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Alert on aconitum alkaloid poisoning

     The Department of Health (DH) today (January 13) announced for the public's early information a case of aconitum alkaloid poisoning of unknown origin while the investigation is still ongoing.  

     A DH spokesman said that the incident was referred by the Hospital Authority (HA).  It was reported that on December 28, 2011, a 35-year-old Chinese male developed symptoms and signs compatible with aconitum alkaloid poisoning, including perioral numbness, shortness of breath and palpitations.  He went to the Mainland on the same day and subsequently sought emergency care from United Christian Hospital on December 30 and was discharged after consultation.

     "There was a history of consuming Chinese herbal medicines for health maintenance prescribed by a registered Chinese medicine practitioner stationed in Po Yan Tong Medical Company, a licensed Chinese herbal retailer in Sai Wan.

     "The clinical suspicion was confirmed by HA through testing of the patient's urine and herbal remnants.  Specifically, two rare aconitum alkaloids, yunaconitine and crassicauline A, were found in both," the spokesman said.

     "The above are particularly potent aconitum alkaloids which can even be life-threatening because they can cause breathing difficulties and cardiac arrhythmia.  Hence, DH commences investigation immediately.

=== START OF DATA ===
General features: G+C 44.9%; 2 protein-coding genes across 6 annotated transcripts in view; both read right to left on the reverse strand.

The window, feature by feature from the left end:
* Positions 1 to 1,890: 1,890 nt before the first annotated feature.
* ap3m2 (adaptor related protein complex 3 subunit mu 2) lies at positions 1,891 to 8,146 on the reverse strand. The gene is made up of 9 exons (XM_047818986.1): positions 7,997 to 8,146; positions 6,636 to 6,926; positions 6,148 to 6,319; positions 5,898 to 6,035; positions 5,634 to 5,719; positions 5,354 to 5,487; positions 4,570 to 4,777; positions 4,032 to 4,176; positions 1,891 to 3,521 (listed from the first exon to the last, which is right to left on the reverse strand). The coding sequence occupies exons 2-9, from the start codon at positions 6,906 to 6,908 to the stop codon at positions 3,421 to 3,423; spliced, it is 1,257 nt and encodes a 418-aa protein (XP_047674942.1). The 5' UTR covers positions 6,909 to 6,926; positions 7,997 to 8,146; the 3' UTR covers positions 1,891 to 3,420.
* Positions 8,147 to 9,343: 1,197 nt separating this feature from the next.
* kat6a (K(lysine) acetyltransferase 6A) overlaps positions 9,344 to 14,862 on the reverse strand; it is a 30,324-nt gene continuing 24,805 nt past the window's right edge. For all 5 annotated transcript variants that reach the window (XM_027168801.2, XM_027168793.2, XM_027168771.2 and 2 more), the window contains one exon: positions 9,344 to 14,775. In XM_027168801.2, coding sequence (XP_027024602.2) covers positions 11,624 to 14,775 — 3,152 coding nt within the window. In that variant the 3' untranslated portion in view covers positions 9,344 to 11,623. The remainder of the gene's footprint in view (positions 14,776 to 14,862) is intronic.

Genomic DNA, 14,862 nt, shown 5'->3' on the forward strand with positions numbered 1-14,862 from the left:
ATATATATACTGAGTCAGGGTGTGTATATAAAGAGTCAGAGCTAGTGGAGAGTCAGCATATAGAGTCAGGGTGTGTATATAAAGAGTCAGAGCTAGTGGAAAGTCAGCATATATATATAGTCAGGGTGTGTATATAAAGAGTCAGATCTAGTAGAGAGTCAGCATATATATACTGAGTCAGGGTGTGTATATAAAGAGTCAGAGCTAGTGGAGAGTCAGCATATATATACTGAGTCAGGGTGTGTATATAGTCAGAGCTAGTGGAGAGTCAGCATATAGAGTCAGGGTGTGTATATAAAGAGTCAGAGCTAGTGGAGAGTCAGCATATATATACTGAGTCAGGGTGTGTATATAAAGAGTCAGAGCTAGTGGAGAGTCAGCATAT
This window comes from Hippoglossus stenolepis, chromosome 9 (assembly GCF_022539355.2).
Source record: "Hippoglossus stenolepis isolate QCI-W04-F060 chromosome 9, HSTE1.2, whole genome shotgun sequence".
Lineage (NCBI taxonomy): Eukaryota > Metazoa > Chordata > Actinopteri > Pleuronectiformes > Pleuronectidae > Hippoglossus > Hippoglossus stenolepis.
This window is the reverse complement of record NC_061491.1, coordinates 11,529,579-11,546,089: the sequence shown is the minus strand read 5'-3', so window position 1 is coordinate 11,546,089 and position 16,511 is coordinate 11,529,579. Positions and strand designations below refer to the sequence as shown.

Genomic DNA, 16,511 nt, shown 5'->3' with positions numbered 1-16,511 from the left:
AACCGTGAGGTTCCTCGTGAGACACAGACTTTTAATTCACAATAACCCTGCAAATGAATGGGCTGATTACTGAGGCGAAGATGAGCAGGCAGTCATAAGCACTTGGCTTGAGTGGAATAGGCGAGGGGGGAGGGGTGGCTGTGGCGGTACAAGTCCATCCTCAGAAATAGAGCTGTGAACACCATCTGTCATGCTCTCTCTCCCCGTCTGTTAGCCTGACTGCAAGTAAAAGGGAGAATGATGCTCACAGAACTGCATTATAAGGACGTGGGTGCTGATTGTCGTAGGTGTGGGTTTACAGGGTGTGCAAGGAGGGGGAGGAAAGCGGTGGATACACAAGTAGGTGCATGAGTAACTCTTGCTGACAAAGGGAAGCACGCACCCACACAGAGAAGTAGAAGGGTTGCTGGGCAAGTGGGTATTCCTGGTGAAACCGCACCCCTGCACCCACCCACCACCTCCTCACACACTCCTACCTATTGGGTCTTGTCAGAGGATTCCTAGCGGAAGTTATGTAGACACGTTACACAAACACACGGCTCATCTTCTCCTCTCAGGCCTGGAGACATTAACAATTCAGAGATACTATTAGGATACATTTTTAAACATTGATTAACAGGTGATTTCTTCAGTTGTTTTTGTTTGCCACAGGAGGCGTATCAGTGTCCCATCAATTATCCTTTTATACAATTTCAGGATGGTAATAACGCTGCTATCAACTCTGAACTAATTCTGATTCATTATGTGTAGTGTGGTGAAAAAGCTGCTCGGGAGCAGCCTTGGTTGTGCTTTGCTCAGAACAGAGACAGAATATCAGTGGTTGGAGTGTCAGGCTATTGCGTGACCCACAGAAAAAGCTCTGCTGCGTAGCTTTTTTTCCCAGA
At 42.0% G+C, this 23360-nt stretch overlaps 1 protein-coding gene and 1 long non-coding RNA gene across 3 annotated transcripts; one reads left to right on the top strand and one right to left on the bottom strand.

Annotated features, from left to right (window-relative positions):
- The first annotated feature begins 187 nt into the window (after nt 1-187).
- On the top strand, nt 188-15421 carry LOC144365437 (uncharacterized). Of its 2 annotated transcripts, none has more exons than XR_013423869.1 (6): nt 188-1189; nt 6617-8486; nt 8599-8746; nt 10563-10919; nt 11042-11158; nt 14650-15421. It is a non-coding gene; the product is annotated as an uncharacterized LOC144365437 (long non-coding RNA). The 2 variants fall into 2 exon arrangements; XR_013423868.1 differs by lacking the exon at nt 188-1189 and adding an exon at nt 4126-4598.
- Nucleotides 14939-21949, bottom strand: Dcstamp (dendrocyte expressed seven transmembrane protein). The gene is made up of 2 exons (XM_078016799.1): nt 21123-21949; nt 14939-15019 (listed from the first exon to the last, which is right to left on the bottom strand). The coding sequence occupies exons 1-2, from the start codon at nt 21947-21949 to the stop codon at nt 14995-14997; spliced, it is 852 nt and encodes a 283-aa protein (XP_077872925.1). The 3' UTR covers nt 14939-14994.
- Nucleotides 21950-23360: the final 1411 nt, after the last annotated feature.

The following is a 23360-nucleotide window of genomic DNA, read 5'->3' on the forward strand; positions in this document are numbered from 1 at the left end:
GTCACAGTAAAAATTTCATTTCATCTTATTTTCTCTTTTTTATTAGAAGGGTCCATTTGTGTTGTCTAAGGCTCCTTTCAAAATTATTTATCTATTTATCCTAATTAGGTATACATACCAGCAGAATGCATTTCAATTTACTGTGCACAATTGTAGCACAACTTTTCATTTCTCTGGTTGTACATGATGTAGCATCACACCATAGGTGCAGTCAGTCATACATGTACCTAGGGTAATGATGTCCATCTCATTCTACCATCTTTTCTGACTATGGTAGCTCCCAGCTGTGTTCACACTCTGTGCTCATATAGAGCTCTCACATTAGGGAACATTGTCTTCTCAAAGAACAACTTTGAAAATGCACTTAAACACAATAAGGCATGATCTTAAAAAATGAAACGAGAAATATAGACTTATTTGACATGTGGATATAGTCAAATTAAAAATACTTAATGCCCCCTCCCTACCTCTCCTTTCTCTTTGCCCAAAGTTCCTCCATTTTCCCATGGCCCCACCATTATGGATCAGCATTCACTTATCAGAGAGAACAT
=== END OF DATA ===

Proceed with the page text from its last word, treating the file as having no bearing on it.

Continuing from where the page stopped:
"However, until this moment, we have failed to locate the patient.  

     "Nonetheless, working on whatever information is available, DH inspectors note that among the 23 Chinese herbs prescribed to the patient, none should contain yunaconitine and crassicauline A", the spokesman said.

     Also, both on-site inspection at the retailer by DH Chinese medicine experts and analysis by the Government Laboratory of specimens collected could identify no evidence of contamination in Po Yan Tong's Chinese herbal medicine stock that could explain the detection of the two aconitum alkaloids.

     "In fact, Chinese medicinal plants known to contain the above two alkaloids are limited to only a few and these are known to be rarely, if ever, used in Hong Kong," the spokesman said.

     "While the investigation continues, healthcare professionals should be on the alert and report to DH if they come across suspicious cases," he added.

     So far, DH has not received any other report of related adverse incidents.

Ends/Friday, January 13, 2012
Issued at HKT 19:57


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